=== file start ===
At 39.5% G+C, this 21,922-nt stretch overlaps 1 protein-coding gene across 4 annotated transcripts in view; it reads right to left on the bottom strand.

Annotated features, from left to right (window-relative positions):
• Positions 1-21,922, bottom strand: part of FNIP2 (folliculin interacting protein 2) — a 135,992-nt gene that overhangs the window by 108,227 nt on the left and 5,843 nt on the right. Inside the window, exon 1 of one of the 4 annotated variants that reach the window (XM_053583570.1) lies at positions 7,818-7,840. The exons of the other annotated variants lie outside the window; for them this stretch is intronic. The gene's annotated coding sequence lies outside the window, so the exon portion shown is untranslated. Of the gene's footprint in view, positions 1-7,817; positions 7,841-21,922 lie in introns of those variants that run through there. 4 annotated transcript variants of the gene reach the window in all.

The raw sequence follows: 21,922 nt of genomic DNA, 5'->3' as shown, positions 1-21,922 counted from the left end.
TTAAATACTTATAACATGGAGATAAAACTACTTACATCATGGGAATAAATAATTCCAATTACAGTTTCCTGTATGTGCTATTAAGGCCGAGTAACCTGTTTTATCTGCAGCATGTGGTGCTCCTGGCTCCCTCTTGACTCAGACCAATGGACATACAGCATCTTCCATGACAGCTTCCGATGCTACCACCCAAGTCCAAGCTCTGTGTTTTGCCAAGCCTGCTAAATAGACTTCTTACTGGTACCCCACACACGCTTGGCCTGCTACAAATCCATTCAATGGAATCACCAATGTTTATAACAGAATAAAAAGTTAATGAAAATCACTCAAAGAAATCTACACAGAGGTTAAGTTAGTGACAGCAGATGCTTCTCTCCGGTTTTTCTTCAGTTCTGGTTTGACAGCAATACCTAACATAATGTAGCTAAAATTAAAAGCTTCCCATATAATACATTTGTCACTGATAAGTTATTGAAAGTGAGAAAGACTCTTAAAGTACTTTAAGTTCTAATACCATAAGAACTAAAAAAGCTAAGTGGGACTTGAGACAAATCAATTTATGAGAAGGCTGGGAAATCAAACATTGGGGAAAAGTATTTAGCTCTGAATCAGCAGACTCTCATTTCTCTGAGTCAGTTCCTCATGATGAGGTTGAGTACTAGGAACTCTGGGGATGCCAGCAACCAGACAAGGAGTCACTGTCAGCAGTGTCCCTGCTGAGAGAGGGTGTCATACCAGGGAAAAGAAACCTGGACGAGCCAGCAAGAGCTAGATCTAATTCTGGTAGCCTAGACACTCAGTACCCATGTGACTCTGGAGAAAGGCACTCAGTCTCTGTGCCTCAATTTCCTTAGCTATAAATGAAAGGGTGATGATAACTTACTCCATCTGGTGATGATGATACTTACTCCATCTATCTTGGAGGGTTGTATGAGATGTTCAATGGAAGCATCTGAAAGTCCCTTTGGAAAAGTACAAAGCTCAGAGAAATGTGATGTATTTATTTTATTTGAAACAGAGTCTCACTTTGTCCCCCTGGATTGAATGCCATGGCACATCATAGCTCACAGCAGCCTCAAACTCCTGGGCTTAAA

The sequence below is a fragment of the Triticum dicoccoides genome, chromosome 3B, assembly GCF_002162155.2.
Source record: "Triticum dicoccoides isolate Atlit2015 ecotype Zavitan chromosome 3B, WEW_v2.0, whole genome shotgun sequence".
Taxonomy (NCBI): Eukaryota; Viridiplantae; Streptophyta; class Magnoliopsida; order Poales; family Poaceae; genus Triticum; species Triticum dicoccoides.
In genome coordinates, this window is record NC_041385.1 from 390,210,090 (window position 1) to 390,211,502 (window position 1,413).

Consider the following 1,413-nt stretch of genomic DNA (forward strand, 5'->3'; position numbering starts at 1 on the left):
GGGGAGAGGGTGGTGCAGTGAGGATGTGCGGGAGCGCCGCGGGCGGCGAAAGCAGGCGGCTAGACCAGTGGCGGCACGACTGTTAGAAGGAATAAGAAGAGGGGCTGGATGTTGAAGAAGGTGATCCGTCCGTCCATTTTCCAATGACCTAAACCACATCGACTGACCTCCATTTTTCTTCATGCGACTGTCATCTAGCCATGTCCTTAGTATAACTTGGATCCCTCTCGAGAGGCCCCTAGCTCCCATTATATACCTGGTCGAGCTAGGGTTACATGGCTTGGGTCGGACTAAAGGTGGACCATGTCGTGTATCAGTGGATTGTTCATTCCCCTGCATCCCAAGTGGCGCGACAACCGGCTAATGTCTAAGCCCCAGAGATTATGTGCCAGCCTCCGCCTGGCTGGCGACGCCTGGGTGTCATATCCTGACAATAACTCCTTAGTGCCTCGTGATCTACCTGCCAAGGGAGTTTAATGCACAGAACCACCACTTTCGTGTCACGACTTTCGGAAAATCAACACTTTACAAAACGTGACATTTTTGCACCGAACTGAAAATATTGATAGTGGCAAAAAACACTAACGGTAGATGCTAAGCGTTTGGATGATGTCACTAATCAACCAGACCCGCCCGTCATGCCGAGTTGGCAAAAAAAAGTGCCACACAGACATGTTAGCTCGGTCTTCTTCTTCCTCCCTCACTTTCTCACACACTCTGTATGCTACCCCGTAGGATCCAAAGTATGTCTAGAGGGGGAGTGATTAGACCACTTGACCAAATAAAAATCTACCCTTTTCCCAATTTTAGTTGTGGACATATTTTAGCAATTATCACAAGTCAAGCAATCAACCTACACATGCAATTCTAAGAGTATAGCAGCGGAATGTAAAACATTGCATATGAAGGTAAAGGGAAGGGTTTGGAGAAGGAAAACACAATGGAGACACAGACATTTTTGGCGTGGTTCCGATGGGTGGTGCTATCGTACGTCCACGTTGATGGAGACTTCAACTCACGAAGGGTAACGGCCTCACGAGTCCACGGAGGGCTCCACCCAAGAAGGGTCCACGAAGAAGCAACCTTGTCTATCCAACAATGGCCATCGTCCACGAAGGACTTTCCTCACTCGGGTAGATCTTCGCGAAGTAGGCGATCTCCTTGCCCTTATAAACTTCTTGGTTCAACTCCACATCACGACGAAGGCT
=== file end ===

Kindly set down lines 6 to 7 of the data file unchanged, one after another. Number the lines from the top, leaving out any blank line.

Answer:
The sequence below is a fragment of the Triticum dicoccoides genome, chromosome 3B, assembly GCF_002162155.2.
Source record: "Triticum dicoccoides isolate Atlit2015 ecotype Zavitan chromosome 3B, WEW_v2.0, whole genome shotgun sequence".